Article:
The USA is the full of surprises, and that’s not just reserved for politics, it’s also evident in its wines. If you’re an everyday wine lover living outside the US bubble, you’ll be forgiven for thinking American wine is like its fast food; mass produced and overloaded with too much flavour. You see, that’s basically what’s exported, the uninteresting wines that are produced in massive quantities – they are the only wines that can be sold at ‘normal’ prices once heavy export taxes are added. The good stuff treacles in – but trust me when I tell you it’s very rare and freakin expensive!
Which brings me to my next point – interesting wine does come out of America, and it’s happening in places you wouldn’t even realise – case in point – TEXAS! Yes, that Republican, beer swilling state, actually produces damn fine wine.
And here is why…
ABC – Anything But Chardonnay (or Cabernet)
If you think Texas wine is just Californian wine but from an even hotter climate, think again. Yes the climate is different, and while they have experimented with the classical Chardonnay and Cabernet plantings to varying degrees of success – the future for Texas wines lay in varieties more suited to the warmer Mediterranean climates of Portugal, Spain, Tuscany and the Rhone. Start thinking of varieties like Mourvedre, Rousanne, Viognier, Tempranillo, Grenache, Syrah, Vermentino, Tannat, Albarino – you get the gist – anything but Chardonnay – everything is sexy and alternative!
It’s 300 years old, but only got serious 10 years ago
The Texas wine industry was given birth some 300 years ago, but it wasn’t until the 1970s it took off – but not in a good way. Texas High Plains was replanted from cotton, but because Chardonnay and Cabernet was taking off in California, they naturally thought this was the way to go (big mistake, BIG). And because these varieties couldn’t compete with the might and terroir of the Napa, the industry soon died down. In fact, the real resurgence of quality has only really taken place in the past 10 years, thanks to a small band of wineries that said no to Chardonnay and Cabernet and yes to better suited Mediterranean varieties.
Scandal – not all Texas wine comes from Texas – it’s diluted with cheap Californian wine (but that’s changing – thankfully)
During Texas’ 1970’s boom to the present day focus on quality vineyard practices growning more suitable varieties, to keep the Texas wine industry afloat, the lawmakers of the land actually allowed grapes to be imported from California and be labelled as Texas wine. SCANDAL! And to this day, some rogue wineries who don’t care about provenance prop up their wines with imported grape juice because regulations still permit a label to say it is Texas wine if it only contains 75% Texas grapes. Texas Hill Country or Texas High Plains regions however, or any of the AVA designated regions (they are the better regions), only have to contain 85% grapes from that region. If you ask me, Texas wine should be made up of 100% Texas grapes. How they hell can you promote a wine’s proper ‘terroir’ if it contains fucking grapes from fucking California! [rant over, and breathe!] On social media, checkout #realtexaswine and you’ll be pointed in the right direction!
100% Texas wines are the future – and you can thank these guys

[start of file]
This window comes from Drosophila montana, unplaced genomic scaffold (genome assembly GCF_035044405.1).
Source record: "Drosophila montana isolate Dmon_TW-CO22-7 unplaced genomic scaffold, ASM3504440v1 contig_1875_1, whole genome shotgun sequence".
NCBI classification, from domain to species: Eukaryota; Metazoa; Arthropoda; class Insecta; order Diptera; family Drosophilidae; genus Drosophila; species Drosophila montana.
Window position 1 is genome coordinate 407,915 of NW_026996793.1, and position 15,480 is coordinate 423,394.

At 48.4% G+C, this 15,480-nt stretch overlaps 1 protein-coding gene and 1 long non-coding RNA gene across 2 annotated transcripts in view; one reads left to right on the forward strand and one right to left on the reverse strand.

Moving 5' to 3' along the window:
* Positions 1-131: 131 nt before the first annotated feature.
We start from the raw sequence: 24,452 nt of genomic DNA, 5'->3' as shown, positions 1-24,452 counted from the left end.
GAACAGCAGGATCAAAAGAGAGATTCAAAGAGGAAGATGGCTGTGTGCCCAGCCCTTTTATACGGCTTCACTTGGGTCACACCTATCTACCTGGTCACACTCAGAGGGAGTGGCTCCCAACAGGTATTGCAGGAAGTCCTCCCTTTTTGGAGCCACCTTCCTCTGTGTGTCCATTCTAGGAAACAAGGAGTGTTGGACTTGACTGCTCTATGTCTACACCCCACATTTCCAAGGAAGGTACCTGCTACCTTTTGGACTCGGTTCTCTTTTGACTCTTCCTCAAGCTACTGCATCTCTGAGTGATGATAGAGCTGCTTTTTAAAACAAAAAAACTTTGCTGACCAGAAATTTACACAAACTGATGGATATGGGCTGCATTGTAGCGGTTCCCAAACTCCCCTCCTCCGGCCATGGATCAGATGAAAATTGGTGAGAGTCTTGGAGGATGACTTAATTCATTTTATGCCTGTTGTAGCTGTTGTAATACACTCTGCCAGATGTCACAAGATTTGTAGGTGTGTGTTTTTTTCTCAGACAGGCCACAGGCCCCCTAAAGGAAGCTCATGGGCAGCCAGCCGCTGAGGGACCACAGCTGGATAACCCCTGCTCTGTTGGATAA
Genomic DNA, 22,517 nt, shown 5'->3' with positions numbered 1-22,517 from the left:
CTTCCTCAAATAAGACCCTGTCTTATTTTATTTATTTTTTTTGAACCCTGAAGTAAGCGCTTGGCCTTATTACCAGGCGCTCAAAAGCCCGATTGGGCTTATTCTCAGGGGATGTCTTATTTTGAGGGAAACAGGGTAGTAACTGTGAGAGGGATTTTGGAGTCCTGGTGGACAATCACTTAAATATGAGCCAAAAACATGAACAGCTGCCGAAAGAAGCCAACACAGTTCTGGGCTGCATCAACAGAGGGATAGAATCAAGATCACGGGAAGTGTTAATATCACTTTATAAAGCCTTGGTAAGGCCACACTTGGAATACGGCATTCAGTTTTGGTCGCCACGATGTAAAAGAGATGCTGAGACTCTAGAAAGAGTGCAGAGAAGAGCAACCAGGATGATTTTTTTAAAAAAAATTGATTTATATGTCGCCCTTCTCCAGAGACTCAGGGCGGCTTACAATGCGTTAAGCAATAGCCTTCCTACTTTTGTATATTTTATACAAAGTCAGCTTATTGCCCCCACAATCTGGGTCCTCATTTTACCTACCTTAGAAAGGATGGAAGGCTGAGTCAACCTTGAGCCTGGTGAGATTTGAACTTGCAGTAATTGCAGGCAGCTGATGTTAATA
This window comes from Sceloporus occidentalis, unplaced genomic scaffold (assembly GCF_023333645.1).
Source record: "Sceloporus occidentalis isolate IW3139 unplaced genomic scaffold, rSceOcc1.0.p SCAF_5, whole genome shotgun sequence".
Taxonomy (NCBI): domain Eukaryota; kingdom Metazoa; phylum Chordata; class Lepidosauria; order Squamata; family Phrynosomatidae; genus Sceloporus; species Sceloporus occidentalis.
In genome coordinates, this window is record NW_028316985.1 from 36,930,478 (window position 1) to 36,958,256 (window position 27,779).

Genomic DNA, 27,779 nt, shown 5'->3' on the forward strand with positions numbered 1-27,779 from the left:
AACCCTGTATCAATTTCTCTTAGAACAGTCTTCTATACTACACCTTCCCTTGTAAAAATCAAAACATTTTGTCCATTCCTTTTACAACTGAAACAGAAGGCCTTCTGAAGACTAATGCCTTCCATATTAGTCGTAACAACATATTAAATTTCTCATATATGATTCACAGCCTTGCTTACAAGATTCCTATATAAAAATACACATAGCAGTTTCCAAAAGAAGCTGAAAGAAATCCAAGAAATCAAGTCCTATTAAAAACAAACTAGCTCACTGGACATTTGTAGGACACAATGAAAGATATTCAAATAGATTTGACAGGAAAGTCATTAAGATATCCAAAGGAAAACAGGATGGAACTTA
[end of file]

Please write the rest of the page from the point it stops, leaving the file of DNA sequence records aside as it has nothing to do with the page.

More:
A tight group of quality Texas wineries are now fighting to have these laws changed, believing the state will only be taken seriously once the prominence can be trusted and the flavours are an expression of the land.
By far the best wines I tasted were the wines that were 100% Texas, all made by relatively young winemakers, who have each other’s back. They employ best practice, adhere to minimal intervention and share ideas. The three wineries I rated among the top, also happen to be very good friends with one another, sharing ideas and the passion for Texas wine. They are William Chris winery, Calais Estate winery and Lewis Wines. The passion they have, and the recognition their wines have been receiving, has spawned a flurry of wineries planting vineyards of the right varieties in the right locations, and not diluting the wine with juice imported from California. These new players are 100% Texas and Proud. Look out for these wineries and support them when you do find them. You will not be disappointed.
Wineries to look out for
William Chris Winery – Mourvedre specialist and one of my favourite Texas producers – these wines are so good, 50% of the entire year’s stock sells out in the first week of release!
Calais Winery – Cabernet specialists. One of my top 3 wineries, and their Cabernets are stellar, every bit as good as Napa, but with its own Texas stamp of flavour. It took a Frenchman coming to live in Texas to prove Cabernet grapes can be grown in Texas. He also produces a mean Rousanne
Lewis Wines – my other top three. Doug is only 30 years old but is already turning Texas on its head with his business partner, Duncan McNabb. Check out their Spanish, Portuguese and Rhone variety wines.
Pedernales Cellars – Delicious Spanish varieties of Albarino and Tempranillo
Becker Vineyard – great value Rhone variety wines of Grenache, Syrah and Mourvedre delivering great flavour.
Spicewood Vineyard – you’ve gotta check out the Good Guy blend – a heady mix of Tempranillo, Graciano, Cabernet Sauvignon, Merlot and Syrah. 100% Texas and top shelf stuff.
Duchman Family Winery – Check out their super delicious reds – Aglianico and Montepulciano
Fall Creek – gave birth to the modern Texas winemaking movement in the 1970s. They have a very sexy Grenache Syrah Mourvedre blend. They’re also just down the road from the world famous Salt Lick BBQ. This is arguably the best place in all of Texas to eat BBQ, and it needs to be on your bucket list before you die!!